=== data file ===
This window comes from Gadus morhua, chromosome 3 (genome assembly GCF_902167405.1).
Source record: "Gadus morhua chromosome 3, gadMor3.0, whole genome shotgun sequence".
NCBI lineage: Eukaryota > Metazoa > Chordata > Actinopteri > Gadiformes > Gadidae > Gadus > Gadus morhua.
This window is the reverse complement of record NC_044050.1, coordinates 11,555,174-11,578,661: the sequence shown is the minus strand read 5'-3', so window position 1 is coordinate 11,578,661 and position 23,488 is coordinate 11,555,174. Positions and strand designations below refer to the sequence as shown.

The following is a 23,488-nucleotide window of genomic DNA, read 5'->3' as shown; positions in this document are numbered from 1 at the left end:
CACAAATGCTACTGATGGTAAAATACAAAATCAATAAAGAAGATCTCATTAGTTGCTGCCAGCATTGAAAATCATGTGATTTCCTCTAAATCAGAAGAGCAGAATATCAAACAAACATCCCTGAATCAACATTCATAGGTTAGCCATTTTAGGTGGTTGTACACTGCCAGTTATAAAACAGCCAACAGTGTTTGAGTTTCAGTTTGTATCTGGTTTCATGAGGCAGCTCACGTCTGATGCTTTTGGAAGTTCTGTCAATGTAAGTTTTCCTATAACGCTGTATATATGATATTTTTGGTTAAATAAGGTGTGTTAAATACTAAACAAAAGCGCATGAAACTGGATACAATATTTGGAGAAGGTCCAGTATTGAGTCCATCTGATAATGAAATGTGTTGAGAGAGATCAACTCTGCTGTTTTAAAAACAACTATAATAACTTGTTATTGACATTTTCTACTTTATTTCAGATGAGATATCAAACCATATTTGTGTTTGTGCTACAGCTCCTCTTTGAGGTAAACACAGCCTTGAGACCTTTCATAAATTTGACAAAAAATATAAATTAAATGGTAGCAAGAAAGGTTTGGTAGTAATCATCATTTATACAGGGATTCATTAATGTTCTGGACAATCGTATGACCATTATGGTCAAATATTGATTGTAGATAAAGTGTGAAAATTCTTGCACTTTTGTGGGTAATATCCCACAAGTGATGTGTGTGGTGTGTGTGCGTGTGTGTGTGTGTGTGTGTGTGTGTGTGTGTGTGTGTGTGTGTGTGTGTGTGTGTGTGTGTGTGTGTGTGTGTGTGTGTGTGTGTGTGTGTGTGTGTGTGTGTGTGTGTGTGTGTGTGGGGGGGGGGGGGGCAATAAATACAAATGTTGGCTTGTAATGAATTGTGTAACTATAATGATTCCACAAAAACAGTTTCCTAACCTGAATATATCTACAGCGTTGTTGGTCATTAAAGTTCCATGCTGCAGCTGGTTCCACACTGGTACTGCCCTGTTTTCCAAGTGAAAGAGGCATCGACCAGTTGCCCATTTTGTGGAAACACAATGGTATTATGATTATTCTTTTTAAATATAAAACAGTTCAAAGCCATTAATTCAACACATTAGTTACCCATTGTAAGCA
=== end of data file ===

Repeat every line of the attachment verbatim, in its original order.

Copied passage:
This window comes from Gadus morhua, chromosome 3 (genome assembly GCF_902167405.1).
Source record: "Gadus morhua chromosome 3, gadMor3.0, whole genome shotgun sequence".
NCBI lineage: Eukaryota > Metazoa > Chordata > Actinopteri > Gadiformes > Gadidae > Gadus > Gadus morhua.
This window is the reverse complement of record NC_044050.1, coordinates 11,555,174-11,578,661: the sequence shown is the minus strand read 5'-3', so window position 1 is coordinate 11,578,661 and position 23,488 is coordinate 11,555,174. Positions and strand designations below refer to the sequence as shown.

The following is a 23,488-nucleotide window of genomic DNA, read 5'->3' as shown; positions in this document are numbered from 1 at the left end:
CACAAATGCTACTGATGGTAAAATACAAAATCAATAAAGAAGATCTCATTAGTTGCTGCCAGCATTGAAAATCATGTGATTTCCTCTAAATCAGAAGAGCAGAATATCAAACAAACATCCCTGAATCAACATTCATAGGTTAGCCATTTTAGGTGGTTGTACACTGCCAGTTATAAAACAGCCAACAGTGTTTGAGTTTCAGTTTGTATCTGGTTTCATGAGGCAGCTCACGTCTGATGCTTTTGGAAGTTCTGTCAATGTAAGTTTTCCTATAACGCTGTATATATGATATTTTTGGTTAAATAAGGTGTGTTAAATACTAAACAAAAGCGCATGAAACTGGATACAATATTTGGAGAAGGTCCAGTATTGAGTCCATCTGATAATGAAATGTGTTGAGAGAGATCAACTCTGCTGTTTTAAAAACAACTATAATAACTTGTTATTGACATTTTCTACTTTATTTCAGATGAGATATCAAACCATATTTGTGTTTGTGCTACAGCTCCTCTTTGAGGTAAACACAGCCTTGAGACCTTTCATAAATTTGACAAAAAATATAAATTAAATGGTAGCAAGAAAGGTTTGGTAGTAATCATCATTTATACAGGGATTCATTAATGTTCTGGACAATCGTATGACCATTATGGTCAAATATTGATTGTAGATAAAGTGTGAAAATTCTTGCACTTTTGTGGGTAATATCCCACAAGTGATGTGTGTGGTGTGTGTGCGTGTGTGTGTGTGTGTGTGTGTGTGTGTGTGTGTGTGTGTGTGTGTGTGTGTGTGTGTGTGTGTGTGTGTGTGTGTGTGTGTGTGTGTGTGTGTGTGTGTGTGTGTGTGTGTGTGTGTGGGGGGGGGGGGGGCAATAAATACAAATGTTGGCTTGTAATGAATTGTGTAACTATAATGATTCCACAAAAACAGTTTCCTAACCTGAATATATCTACAGCGTTGTTGGTCATTAAAGTTCCATGCTGCAGCTGGTTCCACACTGGTACTGCCCTGTTTTCCAAGTGAAAGAGGCATCGACCAGTTGCCCATTTTGTGGAAACACAATGGTATTATGATTATTCTTTTTAAATATAAAACAGTTCAAAGCCATTAATTCAACACATTAGTTACCCATTGTAAGCA